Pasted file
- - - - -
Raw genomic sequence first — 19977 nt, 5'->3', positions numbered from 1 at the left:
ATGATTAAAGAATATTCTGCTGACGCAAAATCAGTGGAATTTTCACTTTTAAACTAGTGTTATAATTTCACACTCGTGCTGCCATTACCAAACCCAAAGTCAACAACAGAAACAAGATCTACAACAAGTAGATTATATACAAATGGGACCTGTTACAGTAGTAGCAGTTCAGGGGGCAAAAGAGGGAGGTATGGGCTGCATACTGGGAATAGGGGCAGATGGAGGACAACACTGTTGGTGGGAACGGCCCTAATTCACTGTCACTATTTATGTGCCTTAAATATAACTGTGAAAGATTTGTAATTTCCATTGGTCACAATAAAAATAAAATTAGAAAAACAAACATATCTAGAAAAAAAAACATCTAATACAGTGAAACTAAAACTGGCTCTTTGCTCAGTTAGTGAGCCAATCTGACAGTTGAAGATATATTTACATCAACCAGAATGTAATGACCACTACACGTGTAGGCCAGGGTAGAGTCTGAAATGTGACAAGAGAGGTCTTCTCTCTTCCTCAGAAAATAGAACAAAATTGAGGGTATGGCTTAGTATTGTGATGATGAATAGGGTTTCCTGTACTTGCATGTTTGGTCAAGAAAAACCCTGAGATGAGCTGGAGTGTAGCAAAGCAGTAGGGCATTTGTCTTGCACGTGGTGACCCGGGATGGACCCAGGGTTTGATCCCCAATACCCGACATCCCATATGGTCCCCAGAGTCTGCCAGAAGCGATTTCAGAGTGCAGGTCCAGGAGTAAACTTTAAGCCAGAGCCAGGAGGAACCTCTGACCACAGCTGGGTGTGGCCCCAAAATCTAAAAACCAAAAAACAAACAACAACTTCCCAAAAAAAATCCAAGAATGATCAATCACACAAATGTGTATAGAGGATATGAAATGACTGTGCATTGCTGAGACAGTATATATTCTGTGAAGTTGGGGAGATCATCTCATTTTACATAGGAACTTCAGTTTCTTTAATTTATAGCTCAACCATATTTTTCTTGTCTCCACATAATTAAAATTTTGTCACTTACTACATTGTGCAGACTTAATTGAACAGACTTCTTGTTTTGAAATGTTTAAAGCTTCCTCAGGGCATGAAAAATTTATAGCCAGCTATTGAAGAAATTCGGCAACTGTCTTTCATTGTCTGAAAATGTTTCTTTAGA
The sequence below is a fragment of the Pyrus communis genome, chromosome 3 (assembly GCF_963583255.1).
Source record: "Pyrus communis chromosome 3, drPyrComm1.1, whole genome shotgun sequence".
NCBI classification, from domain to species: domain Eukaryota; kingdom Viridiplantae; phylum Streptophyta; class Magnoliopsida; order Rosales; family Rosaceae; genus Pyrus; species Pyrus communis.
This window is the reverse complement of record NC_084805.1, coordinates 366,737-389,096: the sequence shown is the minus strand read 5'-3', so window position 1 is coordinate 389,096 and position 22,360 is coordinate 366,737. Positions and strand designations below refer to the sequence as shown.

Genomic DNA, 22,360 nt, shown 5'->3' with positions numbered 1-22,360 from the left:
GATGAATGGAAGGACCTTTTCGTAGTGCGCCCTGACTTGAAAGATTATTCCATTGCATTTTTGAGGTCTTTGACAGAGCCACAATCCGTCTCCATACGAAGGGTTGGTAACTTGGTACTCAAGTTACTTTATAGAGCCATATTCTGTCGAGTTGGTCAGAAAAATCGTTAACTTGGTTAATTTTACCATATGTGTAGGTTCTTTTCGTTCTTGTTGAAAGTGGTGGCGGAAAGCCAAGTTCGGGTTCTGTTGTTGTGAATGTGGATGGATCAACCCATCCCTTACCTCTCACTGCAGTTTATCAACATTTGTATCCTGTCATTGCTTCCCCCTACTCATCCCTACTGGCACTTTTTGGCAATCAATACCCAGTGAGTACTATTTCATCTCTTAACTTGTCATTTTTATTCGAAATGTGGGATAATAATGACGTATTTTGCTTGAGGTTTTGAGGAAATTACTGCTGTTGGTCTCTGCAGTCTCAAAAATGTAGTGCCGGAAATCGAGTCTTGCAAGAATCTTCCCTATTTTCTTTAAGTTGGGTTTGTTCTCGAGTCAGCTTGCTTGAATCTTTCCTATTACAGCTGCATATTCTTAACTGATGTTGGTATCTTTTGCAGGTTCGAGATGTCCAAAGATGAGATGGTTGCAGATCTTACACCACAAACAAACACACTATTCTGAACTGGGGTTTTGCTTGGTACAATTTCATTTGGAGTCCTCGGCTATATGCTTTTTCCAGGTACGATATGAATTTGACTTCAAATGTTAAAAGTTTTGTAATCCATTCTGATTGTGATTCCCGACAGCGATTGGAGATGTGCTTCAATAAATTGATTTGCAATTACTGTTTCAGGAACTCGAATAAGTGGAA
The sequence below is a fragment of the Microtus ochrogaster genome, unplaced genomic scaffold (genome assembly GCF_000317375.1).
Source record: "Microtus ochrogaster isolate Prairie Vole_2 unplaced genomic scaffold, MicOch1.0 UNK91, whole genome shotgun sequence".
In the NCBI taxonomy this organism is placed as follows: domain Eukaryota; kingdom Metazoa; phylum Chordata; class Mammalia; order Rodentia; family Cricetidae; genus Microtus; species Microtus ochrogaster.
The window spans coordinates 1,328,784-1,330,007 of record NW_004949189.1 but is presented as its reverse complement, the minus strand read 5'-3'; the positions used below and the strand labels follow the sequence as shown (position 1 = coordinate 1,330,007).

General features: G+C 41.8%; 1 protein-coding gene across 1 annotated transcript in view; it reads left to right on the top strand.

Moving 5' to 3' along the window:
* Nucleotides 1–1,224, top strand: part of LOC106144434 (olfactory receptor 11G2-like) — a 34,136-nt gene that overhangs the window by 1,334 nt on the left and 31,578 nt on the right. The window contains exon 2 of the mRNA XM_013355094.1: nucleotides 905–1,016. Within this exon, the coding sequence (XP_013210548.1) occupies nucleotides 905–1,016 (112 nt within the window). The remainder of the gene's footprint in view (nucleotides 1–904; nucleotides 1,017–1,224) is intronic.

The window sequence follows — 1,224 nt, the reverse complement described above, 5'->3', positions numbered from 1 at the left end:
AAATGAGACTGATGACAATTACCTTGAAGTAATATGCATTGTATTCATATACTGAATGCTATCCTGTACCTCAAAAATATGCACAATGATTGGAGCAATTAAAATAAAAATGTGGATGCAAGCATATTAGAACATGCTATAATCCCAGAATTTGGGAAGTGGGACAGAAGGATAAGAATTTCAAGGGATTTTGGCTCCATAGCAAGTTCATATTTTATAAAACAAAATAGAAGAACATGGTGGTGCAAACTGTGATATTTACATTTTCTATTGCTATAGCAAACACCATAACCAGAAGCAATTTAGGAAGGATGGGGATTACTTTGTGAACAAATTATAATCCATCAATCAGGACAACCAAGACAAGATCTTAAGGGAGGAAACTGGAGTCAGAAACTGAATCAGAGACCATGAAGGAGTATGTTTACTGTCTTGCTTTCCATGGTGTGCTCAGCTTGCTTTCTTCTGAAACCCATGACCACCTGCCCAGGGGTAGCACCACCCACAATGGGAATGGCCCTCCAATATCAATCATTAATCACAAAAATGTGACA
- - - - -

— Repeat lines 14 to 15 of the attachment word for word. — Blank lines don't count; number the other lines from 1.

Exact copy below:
Moving 5' to 3' along the window:
* Nucleotides 1–1,224, top strand: part of LOC106144434 (olfactory receptor 11G2-like) — a 34,136-nt gene that overhangs the window by 1,334 nt on the left and 31,578 nt on the right. The window contains exon 2 of the mRNA XM_013355094.1: nucleotides 905–1,016. Within this exon, the coding sequence (XP_013210548.1) occupies nucleotides 905–1,016 (112 nt within the window). The remainder of the gene's footprint in view (nucleotides 1–904; nucleotides 1,017–1,224) is intronic.